JACKSONVILLE, Fla. — A lawsuit filed against the City of Jacksonville and Duval County Supervisor of Elections Mike Hogan this week claims a new redistricting plan reduces the impact of the Black vote in minority dominated areas of Jacksonville.
The plaintiffs in the lawsuit, filed Tuesday, include several organizations, including the Jacksonville branch of the NAACP, the ACLU of Florida Northeast Chapter, the Northside Coalition of Jacksonville Inc. and 10 individual plaintiffs.
The lawsuit alleges that Black voters have been packed into four of the city's 14 Council districts (7, 8, 9 and 10) and therefore the other 10 districts will not have enough Black voices.
Essentially, racial gerrymandering.
The lawsuit says that this ensure that Black voters are segregated into just four districts, lessening their influence over elections.
As well, a press release on the suit says that the Council "ensured an artificially high white population in three adjacent districts," which are District 2, 12 and 14.
"The only interest this plan serves is to protect the current political order and those who benefit from it," Ben Frazier, one of the plaintiffs, said.
“These maps must be redrawn to represent all Jacksonville residents equitably,” said Nicholas Warren, staff attorney with the ACLU of Florida. “The Jacksonville City Council cannot deprive the people of fair representation by intentionally packing these districts and minimizing the voices of Black voters. Voting is the cornerstone of our democracy and the fundamental right upon which all our civil liberties rest. The Council must be held accountable.”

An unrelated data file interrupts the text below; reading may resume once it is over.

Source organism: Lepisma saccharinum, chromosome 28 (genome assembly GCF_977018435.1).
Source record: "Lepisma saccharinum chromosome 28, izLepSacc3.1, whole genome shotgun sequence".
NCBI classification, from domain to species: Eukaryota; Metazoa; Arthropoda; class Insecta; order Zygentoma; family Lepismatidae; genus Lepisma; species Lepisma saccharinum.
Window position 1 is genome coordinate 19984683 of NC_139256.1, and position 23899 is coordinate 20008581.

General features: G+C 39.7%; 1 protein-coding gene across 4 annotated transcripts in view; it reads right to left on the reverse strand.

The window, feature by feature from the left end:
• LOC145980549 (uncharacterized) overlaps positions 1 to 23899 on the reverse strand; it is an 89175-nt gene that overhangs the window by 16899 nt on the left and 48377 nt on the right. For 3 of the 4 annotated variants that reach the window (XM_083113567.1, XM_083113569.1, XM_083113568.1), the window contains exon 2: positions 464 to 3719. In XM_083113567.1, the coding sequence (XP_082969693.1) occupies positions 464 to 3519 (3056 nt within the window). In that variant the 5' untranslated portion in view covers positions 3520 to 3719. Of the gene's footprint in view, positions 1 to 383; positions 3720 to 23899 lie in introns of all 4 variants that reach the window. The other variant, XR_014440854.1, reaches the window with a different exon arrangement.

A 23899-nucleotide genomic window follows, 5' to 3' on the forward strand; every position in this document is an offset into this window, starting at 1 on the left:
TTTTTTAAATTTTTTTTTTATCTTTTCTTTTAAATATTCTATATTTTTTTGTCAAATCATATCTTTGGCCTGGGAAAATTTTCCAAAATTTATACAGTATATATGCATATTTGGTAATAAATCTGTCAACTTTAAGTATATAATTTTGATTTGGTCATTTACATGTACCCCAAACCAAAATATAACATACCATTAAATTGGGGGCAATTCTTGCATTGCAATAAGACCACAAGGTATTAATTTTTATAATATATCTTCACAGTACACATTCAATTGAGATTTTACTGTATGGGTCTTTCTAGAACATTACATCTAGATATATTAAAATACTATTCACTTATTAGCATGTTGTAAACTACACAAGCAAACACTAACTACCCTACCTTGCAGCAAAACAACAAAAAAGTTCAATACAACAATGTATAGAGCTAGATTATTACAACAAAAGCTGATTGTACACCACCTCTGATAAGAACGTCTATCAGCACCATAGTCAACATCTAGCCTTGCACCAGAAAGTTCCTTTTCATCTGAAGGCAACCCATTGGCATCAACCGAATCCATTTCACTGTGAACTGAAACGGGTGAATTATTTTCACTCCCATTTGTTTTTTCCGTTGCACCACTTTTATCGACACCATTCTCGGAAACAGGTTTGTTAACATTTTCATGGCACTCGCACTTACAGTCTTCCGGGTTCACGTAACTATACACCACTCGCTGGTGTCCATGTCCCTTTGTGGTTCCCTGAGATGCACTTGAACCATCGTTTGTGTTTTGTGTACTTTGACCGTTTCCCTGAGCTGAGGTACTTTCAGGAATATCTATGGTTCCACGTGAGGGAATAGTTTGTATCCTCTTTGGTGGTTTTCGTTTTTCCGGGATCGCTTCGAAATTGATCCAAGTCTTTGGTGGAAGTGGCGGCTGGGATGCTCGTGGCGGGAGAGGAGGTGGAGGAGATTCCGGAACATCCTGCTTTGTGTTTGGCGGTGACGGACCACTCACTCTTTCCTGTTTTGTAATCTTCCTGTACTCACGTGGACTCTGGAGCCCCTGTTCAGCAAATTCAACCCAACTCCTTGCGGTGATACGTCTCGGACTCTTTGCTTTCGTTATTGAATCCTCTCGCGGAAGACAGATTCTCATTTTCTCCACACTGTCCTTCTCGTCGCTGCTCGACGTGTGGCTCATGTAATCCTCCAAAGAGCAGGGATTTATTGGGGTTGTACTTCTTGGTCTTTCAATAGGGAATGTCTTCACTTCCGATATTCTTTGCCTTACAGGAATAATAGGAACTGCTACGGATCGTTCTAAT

The lawsuit claims that race was the predominant factor motivating the City Council’s work.
"At seemingly every turn, the Council placed race above race-neutral, traditional redistricting criteria," the lawsuit reads. "Race featured centrally at nearly every meeting, with council members and staff twisting the term “communities of interest,” typically used to validly consider social and political communities, into solely a proxy for race."
Andrew Pantazi of The Tributary has covered this issue extensively since the redistricting was first proposed.
Pantazi reports that lawyers with the ACLU of Florida, the Southern Poverty Law Center and Harvard Law School's Election Law Clinic worked on this lawsuit.
He also says this appears to be only the second lawsuit the Election Law Clinic has filed since its founding last year.